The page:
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Date: 04/02/17 05:24
How does this work ?
Author: DaveL

Found this junction on a _tube video.
Dave




Date: 04/02/17 06:27
Re: How does this work ?
Author: redoveryellow

It is some form of a continuous rail turnout:

http://www.railjournal.com/index.php/track/continuous-rail-turnouts-favour-mainline-track.html

Specifically, it appears to be a vertical lift switch.  When set to the slow route, the wheels are vertically lifted over the rails or the normal route preventing the need to have any gaps in the rail on the normal route.

-Eric


 



Date: 04/02/17 06:40
Re: How does this work ?
Author: DaveL

Thanks, Eric,
Funny how they make it sound as if it was developed here in the States.
Japan has had a version of them for a long time.

Dave



Date: 04/04/17 23:49
Re: How does this work ?
Author: cchan006

DaveL Wrote:
-------------------------------------------------------
> Thanks, Eric,
> Funny how they make it sound as if it was
> developed here in the States.
> Japan has had a version of them for a long time.
>
> Dave

Many of these switches (as shown in your video capture) are for MOW equipment access to the main line.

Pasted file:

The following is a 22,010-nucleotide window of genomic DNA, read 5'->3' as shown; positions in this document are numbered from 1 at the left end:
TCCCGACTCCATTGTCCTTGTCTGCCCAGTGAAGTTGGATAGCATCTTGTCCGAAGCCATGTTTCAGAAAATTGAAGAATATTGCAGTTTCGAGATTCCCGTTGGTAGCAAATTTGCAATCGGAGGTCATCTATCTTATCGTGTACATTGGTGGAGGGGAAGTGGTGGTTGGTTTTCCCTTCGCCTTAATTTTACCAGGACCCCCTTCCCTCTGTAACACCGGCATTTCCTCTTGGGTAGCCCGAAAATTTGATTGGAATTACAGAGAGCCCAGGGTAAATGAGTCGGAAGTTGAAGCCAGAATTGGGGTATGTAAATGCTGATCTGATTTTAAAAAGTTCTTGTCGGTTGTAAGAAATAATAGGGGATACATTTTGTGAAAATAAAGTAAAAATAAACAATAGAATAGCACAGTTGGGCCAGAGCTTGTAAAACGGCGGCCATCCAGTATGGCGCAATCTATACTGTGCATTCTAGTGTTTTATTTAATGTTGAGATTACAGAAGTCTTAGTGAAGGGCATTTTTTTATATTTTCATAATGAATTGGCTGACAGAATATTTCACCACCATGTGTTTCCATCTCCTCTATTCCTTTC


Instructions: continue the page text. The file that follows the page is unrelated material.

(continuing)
Decades ago when urban sprawl wasn't as bad in Tokyo, there were sidings located closer to downtown Tokyo, where EMUs were staged for the next morning's commute to cover the higher density areas closer to downtown. Such sidings existed in Iidabashi (very close to Yotsuya, as referenced in Hiroshi's "Spring time in Tokyo" thread just below) and Ogikubo along the Chuo Line, where they were located between the double track main. Back then, regular switches were used, but once they were converted to MOW equipment storage sidings, they were converted to continuous rail turnout, likely because they weren't used as frequently.

I won't debate the merits of "who invented first" but Japan has an excellent Railway Technical Research Institute, in existence for over a century. The engineers from this institute overcame the JNR bureaucracy and successfully designed the first high speed rail line, the Tokaido Shinkansen.



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